I'd start out with a few tutorials. There are many programming languages that you can work with on Mac OS X. I'd stay away from Apple's Objective-C, though, because that's quite advanced. Java is platform independant, as is JavaScript. Choosing the language is important, because then you can search for a few good tutorials. I like the totorials done by TheNewBoston on youtube, but you might like a text based tutorial. Find one that suits your style, but don't get too theoretical. Practical knowledge is important when starting out.

Piplup - Hacker March 10th, 2013 6:40 PM

I recommend C++. It is C# but with added features, hence the "++". C# is the language that a lot of programming languages are based off of, so learning C++ will give you the knowledge and ability to learn more languages effectively. My suggestion is to find a good book online that uses the Code Blocks compiler because it is available for Mac.

Atheriel March 10th, 2013 8:33 PM

Re: Choosing a language

C++ is the favourite language of "serious" programmers. If you're really concerned about performance, there is probably no language better than C++ (which is based on C, not C# as posted above). However, since you're probably interested in writing a 2D game, you don't really need to worry about performance, and can choose a language based on other qualities.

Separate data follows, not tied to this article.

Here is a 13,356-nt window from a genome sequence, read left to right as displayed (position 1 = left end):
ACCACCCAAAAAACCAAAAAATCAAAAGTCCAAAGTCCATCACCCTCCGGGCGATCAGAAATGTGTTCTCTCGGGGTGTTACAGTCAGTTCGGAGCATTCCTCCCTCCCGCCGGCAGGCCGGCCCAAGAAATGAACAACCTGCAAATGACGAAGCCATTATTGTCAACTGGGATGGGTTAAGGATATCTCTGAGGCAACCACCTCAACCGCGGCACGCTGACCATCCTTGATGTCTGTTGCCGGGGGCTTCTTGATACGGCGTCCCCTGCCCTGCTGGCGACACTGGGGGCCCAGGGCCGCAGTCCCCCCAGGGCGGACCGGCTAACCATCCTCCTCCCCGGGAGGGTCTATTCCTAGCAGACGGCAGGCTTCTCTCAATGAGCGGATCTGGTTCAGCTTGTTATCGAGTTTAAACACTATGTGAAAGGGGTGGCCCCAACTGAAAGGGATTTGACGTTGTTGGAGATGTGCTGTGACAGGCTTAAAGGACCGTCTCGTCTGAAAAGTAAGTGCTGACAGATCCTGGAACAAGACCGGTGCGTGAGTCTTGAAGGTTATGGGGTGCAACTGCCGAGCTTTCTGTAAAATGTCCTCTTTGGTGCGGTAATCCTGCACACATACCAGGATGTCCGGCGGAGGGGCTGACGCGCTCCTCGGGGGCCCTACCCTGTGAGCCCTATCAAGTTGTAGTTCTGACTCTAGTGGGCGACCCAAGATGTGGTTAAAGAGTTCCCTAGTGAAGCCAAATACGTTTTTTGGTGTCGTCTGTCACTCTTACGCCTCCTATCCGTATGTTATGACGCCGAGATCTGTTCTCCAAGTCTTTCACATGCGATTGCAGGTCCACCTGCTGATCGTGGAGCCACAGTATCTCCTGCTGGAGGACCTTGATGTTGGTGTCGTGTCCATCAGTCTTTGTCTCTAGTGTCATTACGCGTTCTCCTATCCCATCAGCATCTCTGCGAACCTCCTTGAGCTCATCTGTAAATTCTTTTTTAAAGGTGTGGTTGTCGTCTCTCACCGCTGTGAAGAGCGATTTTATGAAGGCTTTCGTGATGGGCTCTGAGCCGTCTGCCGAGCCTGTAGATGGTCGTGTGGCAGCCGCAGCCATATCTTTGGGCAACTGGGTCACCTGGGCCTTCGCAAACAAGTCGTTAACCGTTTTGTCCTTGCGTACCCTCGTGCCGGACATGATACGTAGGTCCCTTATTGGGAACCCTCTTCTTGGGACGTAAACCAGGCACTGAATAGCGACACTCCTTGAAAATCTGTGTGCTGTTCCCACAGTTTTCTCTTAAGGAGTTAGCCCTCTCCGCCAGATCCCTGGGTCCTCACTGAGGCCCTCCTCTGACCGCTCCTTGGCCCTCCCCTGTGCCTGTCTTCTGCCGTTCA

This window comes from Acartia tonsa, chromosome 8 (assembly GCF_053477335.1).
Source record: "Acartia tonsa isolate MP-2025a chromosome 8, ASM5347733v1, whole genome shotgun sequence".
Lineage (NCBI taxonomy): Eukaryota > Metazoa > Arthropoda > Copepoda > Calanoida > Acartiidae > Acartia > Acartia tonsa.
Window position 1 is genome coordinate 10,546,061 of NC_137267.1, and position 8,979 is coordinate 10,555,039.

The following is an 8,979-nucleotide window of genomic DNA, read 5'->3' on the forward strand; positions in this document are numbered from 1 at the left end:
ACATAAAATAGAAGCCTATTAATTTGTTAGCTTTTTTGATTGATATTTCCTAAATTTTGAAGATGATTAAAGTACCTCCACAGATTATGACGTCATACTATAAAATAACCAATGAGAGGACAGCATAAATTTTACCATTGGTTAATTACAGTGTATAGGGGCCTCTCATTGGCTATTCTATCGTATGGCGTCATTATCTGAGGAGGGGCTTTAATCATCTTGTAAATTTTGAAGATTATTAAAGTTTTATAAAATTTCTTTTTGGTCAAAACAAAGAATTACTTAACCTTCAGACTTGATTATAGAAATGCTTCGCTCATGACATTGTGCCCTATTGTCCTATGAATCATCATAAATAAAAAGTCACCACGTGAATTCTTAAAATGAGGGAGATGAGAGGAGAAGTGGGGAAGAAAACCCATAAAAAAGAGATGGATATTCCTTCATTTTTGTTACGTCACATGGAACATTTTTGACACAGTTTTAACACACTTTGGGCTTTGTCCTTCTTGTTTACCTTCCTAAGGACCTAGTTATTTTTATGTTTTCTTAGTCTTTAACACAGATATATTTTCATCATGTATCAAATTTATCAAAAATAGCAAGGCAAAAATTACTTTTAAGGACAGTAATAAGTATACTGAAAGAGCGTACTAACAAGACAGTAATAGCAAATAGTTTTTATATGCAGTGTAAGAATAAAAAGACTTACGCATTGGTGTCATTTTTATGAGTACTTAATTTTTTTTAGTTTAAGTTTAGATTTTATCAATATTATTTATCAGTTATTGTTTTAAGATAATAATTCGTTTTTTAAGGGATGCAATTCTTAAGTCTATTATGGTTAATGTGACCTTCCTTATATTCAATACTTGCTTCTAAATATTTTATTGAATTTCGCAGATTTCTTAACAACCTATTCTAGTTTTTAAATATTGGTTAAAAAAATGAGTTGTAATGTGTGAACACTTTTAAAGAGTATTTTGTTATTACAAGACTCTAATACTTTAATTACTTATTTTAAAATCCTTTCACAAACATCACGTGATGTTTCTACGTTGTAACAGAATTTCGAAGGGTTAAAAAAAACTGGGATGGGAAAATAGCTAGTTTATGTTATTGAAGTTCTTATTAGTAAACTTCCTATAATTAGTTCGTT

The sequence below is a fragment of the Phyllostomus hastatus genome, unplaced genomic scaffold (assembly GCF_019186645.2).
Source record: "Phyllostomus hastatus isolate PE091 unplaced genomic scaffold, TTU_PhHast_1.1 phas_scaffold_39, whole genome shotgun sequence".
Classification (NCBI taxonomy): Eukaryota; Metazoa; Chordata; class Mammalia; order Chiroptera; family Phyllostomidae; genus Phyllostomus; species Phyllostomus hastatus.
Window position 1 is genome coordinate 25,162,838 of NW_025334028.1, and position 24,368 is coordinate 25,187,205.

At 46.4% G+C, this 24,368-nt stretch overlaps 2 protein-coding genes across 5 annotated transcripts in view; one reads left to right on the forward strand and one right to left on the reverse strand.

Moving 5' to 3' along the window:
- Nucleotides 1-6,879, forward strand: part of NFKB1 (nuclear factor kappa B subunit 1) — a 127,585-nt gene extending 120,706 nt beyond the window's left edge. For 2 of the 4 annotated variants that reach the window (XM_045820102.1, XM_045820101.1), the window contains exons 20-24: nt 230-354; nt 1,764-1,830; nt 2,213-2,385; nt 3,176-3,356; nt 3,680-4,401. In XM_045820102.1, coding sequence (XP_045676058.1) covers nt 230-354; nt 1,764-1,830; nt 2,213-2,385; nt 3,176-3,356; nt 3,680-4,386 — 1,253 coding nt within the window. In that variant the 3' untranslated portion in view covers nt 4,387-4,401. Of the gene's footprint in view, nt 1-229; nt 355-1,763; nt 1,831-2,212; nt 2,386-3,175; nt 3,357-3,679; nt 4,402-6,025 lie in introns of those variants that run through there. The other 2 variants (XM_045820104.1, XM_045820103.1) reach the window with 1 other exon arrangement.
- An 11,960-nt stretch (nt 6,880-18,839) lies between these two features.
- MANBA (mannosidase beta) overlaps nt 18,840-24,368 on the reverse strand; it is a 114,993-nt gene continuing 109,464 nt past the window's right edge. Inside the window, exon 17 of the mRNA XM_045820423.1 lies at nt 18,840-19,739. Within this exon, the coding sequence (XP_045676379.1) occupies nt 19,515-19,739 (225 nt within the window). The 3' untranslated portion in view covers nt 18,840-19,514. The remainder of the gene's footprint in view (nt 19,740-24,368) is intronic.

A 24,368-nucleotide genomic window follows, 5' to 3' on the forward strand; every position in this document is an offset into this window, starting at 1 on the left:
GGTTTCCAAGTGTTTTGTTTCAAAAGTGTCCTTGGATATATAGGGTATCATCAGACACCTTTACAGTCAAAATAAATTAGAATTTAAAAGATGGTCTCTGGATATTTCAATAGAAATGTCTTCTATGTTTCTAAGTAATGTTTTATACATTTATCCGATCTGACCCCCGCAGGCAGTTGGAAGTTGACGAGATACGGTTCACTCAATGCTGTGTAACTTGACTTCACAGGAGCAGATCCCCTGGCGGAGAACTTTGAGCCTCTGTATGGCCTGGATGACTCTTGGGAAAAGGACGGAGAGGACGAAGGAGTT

Java is very popular and powerful, and has a lot of nice features for beginners. It's also the language that Android apps are written in if you're thinking about creating something like that, and has extremely helpful documentation if you learn to read it properly. In my opinion, the only thing Java lacks is a graphical library that is both accessible and powerful. It has plenty of one or the other, but none of both.